How to care for someone following the loss of a child.

This blog contains emotionally sensitive information, please take care. If you feel that you need to talk to someone more urgently than therapy, please find a list of useful organisations who offer support below. If you feel that you need immediate support, please contact The Samaritans or your GP or other forms of crisis support.

The loss of a child profoundly impacts the lives of parents and their loved ones.  When someone you care about has lost a child, it can be hard to know how best to support them. Each person’s grief experience is unique, and finding the right words can be hard.  Often, we worry about saying the wrong thing or upsetting the person which can lead to us not saying anything at all or becoming distant from them.

Below are some ideas on how best to support someone who has been through the devastating loss of a child.

  • Ask the person if they’d like to talk and let them lead the conversation. They will know whether they want to continue, or whether they need time away from the conversation.
  • Use the child’s name and when they are ready, share your memories – keeping their memory alive and respecting their existence is important for many parents in this situation.
  • Be accepting of all their feelings – it is quite normal for the parent to feel angry- at the situation, at the child for dying, at the system around them. In an attempt to provide comfort, people sometimes sharing well-meaning phrases like ‘everything happens for a reason’ or ‘time will heal’ etc. Instead of sharing your beliefs around death, focus on compassionate listening, and let them know its ok to experience a range of emotions, and there is no timeline for grief. Through acknowledging all their emotions, you can normalise these and make it a safe place for them to talk.
  • Understand that something this traumatic will have a significant effect on them. They may act differently – such as seeming distant or detached. This can be common when the pain we feel is overwhelming as the mind protects itself by taking a step away.
  • Consider inviting them to coffee or to meet with friends – sometimes we worry that we shouldn’t invite a bereaved parent to socialise, however this can sometimes be a welcome distraction depending on how they feel that day. Don’t be disheartened if they do not accept the offer, they might feel differently next time, or may still appreciate the invitation.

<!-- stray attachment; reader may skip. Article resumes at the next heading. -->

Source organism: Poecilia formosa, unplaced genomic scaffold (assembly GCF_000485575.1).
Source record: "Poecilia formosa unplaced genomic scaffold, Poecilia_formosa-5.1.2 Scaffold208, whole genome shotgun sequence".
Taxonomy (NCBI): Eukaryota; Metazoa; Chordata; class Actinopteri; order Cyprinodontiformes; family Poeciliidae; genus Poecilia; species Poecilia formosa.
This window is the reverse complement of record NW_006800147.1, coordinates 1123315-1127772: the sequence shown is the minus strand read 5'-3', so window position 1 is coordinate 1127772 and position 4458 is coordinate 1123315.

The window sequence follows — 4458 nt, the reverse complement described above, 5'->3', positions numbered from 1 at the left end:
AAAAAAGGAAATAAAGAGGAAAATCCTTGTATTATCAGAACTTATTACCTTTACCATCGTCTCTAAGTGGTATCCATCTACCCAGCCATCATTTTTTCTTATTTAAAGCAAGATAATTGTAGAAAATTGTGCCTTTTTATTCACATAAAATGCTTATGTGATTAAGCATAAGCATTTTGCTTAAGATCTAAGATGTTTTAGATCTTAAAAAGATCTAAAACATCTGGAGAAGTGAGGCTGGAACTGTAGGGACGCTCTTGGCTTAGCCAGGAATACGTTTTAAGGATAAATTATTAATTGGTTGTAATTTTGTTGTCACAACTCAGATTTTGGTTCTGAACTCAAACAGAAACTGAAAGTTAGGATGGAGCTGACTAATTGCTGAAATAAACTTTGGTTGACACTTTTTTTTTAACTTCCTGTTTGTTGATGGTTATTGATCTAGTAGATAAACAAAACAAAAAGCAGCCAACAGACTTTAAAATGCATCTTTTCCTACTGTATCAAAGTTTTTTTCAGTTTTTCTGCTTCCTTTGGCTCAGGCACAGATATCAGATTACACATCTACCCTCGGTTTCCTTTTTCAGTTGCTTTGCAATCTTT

• Remember that grieving can take different lengths of time for different people, and don’t give up after a few weeks. After the funeral, support and offers of help often drop away, keeping contacting and offering help and support where you can is often well received.
  • During this challenging time, it can become hard to perform everyday tasks, this can be particularly challenging if the parent has other children to care for. Offering practical assistance such as dropping off a meal, offering to run errands, offering to pick up their other children from clubs etc. can be a way to show your support.
  • Hold the space and the silence – sometimes people just want to be around other people for comfort, but do not want to talk or don’t know the right words. Don’t feel the need to fill the silence or “make them feel happy”, instead, be there for whatever it is they need in that moment. That may be that they want to cry, shout or simply just ‘be’.
  • When the person is ready, they might want to reach out to specialist organisations for support. We have listed a range of links for various support organisations below; nobody is ever alone in their grief.

Here at The Retreat Clinics, we offer specialist support for bereavement, and for those who are supporting someone who is bereaved and want a space to talk and process their emotions. We offer open-ended, non-judgemental support at our clinics in Manchester, York and Online.

For more information on how we could help, please visit or email


Useful links:

Coping with losing a child – The Good Grief Trust

Child Bereavement UK

Sands    Stillbirth and neonatal support for families

SUDC UK             Support and information following Sudden Unexplained Death in Childhood

Citizens Advice Bureau   What to do after a death

The Miscarriage Association        Support following miscarriage, molar or ectopic pregnancy